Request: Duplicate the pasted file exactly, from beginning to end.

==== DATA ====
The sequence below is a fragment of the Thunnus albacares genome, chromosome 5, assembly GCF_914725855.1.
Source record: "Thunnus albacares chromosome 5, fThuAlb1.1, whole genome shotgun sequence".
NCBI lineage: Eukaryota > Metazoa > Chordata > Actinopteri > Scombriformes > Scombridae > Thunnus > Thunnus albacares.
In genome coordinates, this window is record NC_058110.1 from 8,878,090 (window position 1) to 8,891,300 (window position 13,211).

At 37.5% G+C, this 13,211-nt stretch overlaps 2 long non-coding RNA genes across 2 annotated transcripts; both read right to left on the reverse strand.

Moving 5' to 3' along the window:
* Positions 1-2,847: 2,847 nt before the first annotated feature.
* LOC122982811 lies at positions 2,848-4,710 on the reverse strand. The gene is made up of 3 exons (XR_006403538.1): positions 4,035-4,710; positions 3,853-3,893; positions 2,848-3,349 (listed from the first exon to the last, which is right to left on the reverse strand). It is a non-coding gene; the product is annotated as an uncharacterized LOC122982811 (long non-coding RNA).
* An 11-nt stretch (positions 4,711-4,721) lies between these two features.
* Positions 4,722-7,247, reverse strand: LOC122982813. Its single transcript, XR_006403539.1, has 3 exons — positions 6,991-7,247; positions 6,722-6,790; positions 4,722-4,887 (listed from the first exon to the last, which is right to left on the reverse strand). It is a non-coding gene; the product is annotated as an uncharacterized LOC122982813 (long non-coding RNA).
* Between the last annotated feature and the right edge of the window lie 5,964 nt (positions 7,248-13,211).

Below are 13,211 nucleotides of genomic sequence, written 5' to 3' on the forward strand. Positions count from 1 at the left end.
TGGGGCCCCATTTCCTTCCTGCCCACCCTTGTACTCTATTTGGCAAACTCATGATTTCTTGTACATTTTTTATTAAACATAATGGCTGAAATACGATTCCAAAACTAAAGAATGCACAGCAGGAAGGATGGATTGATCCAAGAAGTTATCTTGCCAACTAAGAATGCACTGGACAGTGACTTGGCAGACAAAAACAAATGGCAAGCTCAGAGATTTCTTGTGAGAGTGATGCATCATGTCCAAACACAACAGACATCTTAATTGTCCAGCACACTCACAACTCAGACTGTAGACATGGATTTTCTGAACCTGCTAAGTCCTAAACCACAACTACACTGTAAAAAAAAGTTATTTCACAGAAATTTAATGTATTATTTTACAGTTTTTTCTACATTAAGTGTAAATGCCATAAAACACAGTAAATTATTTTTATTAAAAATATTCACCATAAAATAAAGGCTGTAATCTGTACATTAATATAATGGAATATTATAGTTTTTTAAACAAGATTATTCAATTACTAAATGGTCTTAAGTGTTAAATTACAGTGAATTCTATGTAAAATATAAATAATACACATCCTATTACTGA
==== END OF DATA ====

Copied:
The sequence below is a fragment of the Thunnus albacares genome, chromosome 5, assembly GCF_914725855.1.
Source record: "Thunnus albacares chromosome 5, fThuAlb1.1, whole genome shotgun sequence".
NCBI lineage: Eukaryota > Metazoa > Chordata > Actinopteri > Scombriformes > Scombridae > Thunnus > Thunnus albacares.
In genome coordinates, this window is record NC_058110.1 from 8,878,090 (window position 1) to 8,891,300 (window position 13,211).

At 37.5% G+C, this 13,211-nt stretch overlaps 2 long non-coding RNA genes across 2 annotated transcripts; both read right to left on the reverse strand.

Moving 5' to 3' along the window:
* Positions 1-2,847: 2,847 nt before the first annotated feature.
* LOC122982811 lies at positions 2,848-4,710 on the reverse strand. The gene is made up of 3 exons (XR_006403538.1): positions 4,035-4,710; positions 3,853-3,893; positions 2,848-3,349 (listed from the first exon to the last, which is right to left on the reverse strand). It is a non-coding gene; the product is annotated as an uncharacterized LOC122982811 (long non-coding RNA).
* An 11-nt stretch (positions 4,711-4,721) lies between these two features.
* Positions 4,722-7,247, reverse strand: LOC122982813. Its single transcript, XR_006403539.1, has 3 exons — positions 6,991-7,247; positions 6,722-6,790; positions 4,722-4,887 (listed from the first exon to the last, which is right to left on the reverse strand). It is a non-coding gene; the product is annotated as an uncharacterized LOC122982813 (long non-coding RNA).
* Between the last annotated feature and the right edge of the window lie 5,964 nt (positions 7,248-13,211).

Below are 13,211 nucleotides of genomic sequence, written 5' to 3' on the forward strand. Positions count from 1 at the left end.
TGGGGCCCCATTTCCTTCCTGCCCACCCTTGTACTCTATTTGGCAAACTCATGATTTCTTGTACATTTTTTATTAAACATAATGGCTGAAATACGATTCCAAAACTAAAGAATGCACAGCAGGAAGGATGGATTGATCCAAGAAGTTATCTTGCCAACTAAGAATGCACTGGACAGTGACTTGGCAGACAAAAACAAATGGCAAGCTCAGAGATTTCTTGTGAGAGTGATGCATCATGTCCAAACACAACAGACATCTTAATTGTCCAGCACACTCACAACTCAGACTGTAGACATGGATTTTCTGAACCTGCTAAGTCCTAAACCACAACTACACTGTAAAAAAAAGTTATTTCACAGAAATTTAATGTATTATTTTACAGTTTTTTCTACATTAAGTGTAAATGCCATAAAACACAGTAAATTATTTTTATTAAAAATATTCACCATAAAATAAAGGCTGTAATCTGTACATTAATATAATGGAATATTATAGTTTTTTAAACAAGATTATTCAATTACTAAATGGTCTTAAGTGTTAAATTACAGTGAATTCTATGTAAAATATAAATAATACACATCCTATTACTGA